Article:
Lavrenty Beria, a high-ranking and blood-thirsty statesman of the Soviet Union during Joseph Stalin's era, shared very interesting stories in his diaries. Beria particularly wrote about the things that were happening in the Soviet administration several years before Stalin's death and immediately after the epoch-making event. The last record, which Beria made in his diaries, is the following: "I am sorry for people, but we'll have to shoot."
Lavrenty Beria's diaries are expected to be published in Russia. They have been prepared for publication by historian Sergei Kremlyov.
For instance, in August of 1949, Beria wrote that Stalin doubted whether scientists could achieve anything in the field. However, successful nuclear tests made Stalin change his mind. The chief of all nations ordered to award everyone. Beria was decorated with a Lenin Order for administering the tests of the nuclear bomb. He also received a certificate of merit and gratitude from Politburo. Beria complained in his diary that Stalin had not decorated him with a second star of the hero of the Soviet Union.
"He doesn't want to give it. Everyone has only one star. If I had another one, it would give me more honor. People would know me more and remember me longer," Beria wrote.
In July of 1950, Beria proudly wrote that the Soviet people had built a lot during five years after the Great Patriotic War.
"I'm really surprised myself! Our people can move mountains! And they move them!" he wrote.
A year later, Beria wrote about Sergei Korolyov's successful launch of dogs into space.
"I asked him whether he was going to launch a man into space. He laughed and said that he needed time for that. He said he would send a man into space some day," Beria wrote.
In January of 1953, Beria mentions the so-called "doctors' case" in his records. It is clear from his writing that Beria was certain that the people involved were guilty.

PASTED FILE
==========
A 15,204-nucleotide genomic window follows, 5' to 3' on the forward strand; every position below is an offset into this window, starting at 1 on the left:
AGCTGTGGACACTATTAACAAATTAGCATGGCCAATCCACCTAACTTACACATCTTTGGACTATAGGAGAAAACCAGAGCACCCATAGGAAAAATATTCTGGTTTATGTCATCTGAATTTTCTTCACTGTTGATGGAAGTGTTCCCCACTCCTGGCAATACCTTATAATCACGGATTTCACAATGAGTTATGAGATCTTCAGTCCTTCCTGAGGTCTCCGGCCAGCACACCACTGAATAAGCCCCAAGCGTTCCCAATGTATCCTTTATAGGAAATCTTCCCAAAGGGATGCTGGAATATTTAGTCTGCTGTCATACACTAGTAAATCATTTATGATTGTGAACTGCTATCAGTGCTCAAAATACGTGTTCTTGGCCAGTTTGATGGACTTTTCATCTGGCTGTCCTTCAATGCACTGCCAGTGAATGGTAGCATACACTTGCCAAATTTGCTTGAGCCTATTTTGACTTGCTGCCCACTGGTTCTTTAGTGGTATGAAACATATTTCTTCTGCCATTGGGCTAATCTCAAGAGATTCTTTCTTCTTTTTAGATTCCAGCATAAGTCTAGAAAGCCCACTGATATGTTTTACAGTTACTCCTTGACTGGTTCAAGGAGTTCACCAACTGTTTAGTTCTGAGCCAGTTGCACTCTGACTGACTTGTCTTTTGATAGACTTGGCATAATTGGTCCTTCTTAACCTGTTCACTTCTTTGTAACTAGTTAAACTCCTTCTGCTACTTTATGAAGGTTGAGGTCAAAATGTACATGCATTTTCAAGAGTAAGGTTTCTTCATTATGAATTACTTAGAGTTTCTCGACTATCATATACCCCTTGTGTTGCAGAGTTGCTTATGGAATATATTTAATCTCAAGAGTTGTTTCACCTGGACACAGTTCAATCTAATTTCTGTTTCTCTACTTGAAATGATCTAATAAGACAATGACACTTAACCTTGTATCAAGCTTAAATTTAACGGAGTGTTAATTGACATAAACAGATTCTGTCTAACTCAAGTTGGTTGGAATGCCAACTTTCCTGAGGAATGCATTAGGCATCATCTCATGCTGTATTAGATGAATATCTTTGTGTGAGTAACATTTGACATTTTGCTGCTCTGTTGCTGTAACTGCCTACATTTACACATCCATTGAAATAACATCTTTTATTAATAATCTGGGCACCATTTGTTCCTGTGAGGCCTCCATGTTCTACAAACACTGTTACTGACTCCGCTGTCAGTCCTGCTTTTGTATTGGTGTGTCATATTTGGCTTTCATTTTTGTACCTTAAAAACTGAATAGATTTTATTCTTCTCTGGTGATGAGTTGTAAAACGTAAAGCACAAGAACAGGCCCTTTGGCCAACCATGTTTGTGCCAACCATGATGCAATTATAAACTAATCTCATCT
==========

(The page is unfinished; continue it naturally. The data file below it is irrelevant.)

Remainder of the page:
"It's not about the doctors really. It's about negligence - that's what important. Negligence leads to destruction and irresponsibility. That leads to treason and direct execution of enemies' tasks," Beria wrote.
The investigation of the "doctors' case" began in 1948, when doctor Lidiya Timashuk paid KGB's attention to suspicious methods of treatment used for Andrei Zhdanov. The methods supposedly resulted in Zhdanov's death. In January 1953, the case was given a full throttle. All the suspects were fully acquitted and relieved of persecution after Stalin's death.
Beria did not write anything about the period when Stalin was dying. On March 8, 1953, three days after the chief's death, Beria wrote the following:
"We are burying Koba [Stalin - ed.] tomorrow. I don't know..." and the sentence ends off.
Historian Sergei Kremlyov does not think that Beria stopped writing because of the state of shock that he was in. Most likely, he just started thinking how his life was about to change and closed the diary.
In his last record dated from June 17, 1953 Beria wrote about strikes in Germany.
"Our stupidity, their provocations, and one has to shoot as a result. I am sorry for people, but we'll have to shoot."
On June 26, 1953, Beria was arrested on charges of espionage for Great Britain to overthrow the Soviet power. On December 23, 1953, Beria was sentenced to death penalty. He was executed the same day.
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